news of the weird
• Among the promotionsoffered by NewYork City’s upscaleMarmara Manhattanhotel is a “birth tourism”package exploitingthe US Constitution’s14th Amendment.For about $35,000,a foreign expectantmother with a visa canspend her delivery week in luxury accommodations(including medical care) — and assure herbaby automatic US citizenship. (That child couldthen become an “anchor,” subsequently makingit easier for the parents to acquire “green cards.”)
Also, the Washington Post reported in Julythat three agencies in China, with US affiliates,offer similar packages to their affluent citizens,whose primary concern seems to be providingtheir children access to a US education as analternative to China’s expensive, competitivesystem. (Historians agree that the purpose ofthe “citizenship right” in the 14th Amendment,ratified in 1868, was to recognize former slavesas citizens.)
More Tales of The Miracle Drug
• (1) A naked, 47-year-old man was takento an El Paso, Texas burn center in July after“friends” won a bet and got to set his prostheticleg on fire, and it spread to his body. The manadmitted to police that he had lost fair-andsquare,by downing “only” six beers. He wastreated for several days and released.
(2) In June,two 34-year-old men in Horsham, Australiaunderwent surgery as a result of a plan hatchedduring a drinking bout. They had both wonderedif it hurt to get shot and thus obliged each other.
• Black magic failed to secure the WorldCup for Africa this year, but on the other hand,the weak host team, South Africa, managed anopening round draw with Mexico and an upsetvictory over France. Sangomas (traditional“healers”) spreading muti (powders, potions,animal bones, especially from speedsters likehorses and ostriches) had been out in force.World Cup stadium security was tight, but inAfrican league soccer games, it is not uncommonfor sangomas, pre-game, to bury animalparts on the field, or to have players urinate on itto improve the karma.
• British safety ninnies: (1) Britain’s headconstable told a police chiefs’ meeting in Junethat they were being “buried” under a “telephonedirectory”-sized (6,497 pages) compilation ofrules and regulations telling street bobbies inmassive detail such things as how to apply handcuffsand ride bicycles.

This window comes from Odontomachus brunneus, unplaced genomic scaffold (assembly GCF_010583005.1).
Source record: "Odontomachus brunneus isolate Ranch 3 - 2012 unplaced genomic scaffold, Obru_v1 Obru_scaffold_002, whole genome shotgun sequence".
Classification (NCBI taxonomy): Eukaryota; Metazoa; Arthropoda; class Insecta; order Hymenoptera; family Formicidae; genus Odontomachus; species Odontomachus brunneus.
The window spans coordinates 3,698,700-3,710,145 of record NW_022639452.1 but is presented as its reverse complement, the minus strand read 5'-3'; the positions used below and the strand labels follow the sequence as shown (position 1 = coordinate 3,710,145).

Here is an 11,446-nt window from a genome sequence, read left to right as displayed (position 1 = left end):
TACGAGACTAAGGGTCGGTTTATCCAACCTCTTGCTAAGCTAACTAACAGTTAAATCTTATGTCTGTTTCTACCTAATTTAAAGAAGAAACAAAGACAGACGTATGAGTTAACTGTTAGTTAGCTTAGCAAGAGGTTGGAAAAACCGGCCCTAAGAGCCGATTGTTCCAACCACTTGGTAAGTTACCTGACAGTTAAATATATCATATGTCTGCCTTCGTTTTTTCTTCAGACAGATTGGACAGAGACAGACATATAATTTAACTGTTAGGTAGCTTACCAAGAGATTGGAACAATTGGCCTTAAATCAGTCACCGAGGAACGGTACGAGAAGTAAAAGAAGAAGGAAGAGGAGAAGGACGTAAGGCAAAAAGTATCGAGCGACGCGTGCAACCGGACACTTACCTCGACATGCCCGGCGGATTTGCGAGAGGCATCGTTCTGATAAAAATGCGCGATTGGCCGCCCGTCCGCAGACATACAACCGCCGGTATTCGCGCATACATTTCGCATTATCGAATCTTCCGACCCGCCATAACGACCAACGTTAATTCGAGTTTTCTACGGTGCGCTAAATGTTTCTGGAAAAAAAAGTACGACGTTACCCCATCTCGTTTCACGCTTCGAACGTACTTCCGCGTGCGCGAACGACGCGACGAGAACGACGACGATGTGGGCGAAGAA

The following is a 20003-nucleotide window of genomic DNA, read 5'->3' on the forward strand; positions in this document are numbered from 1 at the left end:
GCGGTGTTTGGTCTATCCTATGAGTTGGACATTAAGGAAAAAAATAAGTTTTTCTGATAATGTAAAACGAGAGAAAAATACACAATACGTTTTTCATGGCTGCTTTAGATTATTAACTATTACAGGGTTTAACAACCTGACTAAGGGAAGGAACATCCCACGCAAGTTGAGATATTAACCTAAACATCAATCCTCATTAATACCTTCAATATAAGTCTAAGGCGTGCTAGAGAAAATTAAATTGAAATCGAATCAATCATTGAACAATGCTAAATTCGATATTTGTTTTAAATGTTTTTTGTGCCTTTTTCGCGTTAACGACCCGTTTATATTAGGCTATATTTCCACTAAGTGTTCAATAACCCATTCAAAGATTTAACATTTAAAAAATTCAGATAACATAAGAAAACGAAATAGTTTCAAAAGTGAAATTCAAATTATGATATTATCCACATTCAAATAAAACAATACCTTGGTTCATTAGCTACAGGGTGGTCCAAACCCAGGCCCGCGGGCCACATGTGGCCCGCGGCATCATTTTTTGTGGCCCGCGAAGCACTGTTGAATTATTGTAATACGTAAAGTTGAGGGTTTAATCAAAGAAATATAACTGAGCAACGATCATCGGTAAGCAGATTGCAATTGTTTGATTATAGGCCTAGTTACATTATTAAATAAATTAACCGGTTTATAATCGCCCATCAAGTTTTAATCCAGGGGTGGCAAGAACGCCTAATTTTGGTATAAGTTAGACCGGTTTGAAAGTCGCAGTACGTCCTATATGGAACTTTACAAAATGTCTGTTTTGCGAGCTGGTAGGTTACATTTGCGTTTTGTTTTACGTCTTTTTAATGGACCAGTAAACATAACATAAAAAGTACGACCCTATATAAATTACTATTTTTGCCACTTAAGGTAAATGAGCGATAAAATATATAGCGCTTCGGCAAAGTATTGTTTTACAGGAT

(2) The local governmentthat runs the Ebdon Road Cemetery in Westonsuper-Mare, England ordered the removal ofthe small cross marking the grave of RosemaryMaggs, who died in May. The local council hasprohibited crosses in the cemetery, citing safety.
‘• Things you didn’t think happened: (1)Although 85 percent of Americans are coveredby health insurance, the figure in Rwanda is 92percent. In that country’s 11-year-old system,everyone pays $2 a year — obviously just forbasics. However, Rwandans’ main problems aremore easily treatable — infections, malnutrition,malaria, unsafe childbirth — and not expensivediabetes, obesity, cholesterol-clogged arteries.
(2) In Israel’s West Bank, Palestinians have ahighly competitive race-car season, and oneteam on the rise this year is the sexism-fightingfemale squad led by driver Suna Aweida. “Drivingis driving,” she told BBC News in June.
• In July, acknowledging pressure from localAsian activists, officials at the Exchange mall inRochdale, England said they would remove thetoilets from two of the facility’s restroom stallsand build “Nile pans,” also known as “squat toilets”— also to Westerners referred to as “holesin the ground.” The officials said they were tryingto serve the many Pakistani and Bangladeshiimmigrants living in Greater Manchester.
Latest religious Messages
• One of Britain’s 200 or so “consecratedhermits” might soon be homeless as the ownerof her cottage in rural Shropshire County haslisted it for sale. Karen Markham, 44, lives byrules set down by St. Benedict, the founder ofwestern monasticism, that require her to rise at 4a.m., pray and chant for three hours, then contemplatein silence. For recreation, she weavesrugs using wool from local sheep, according toa May report in the Daily Telegraph.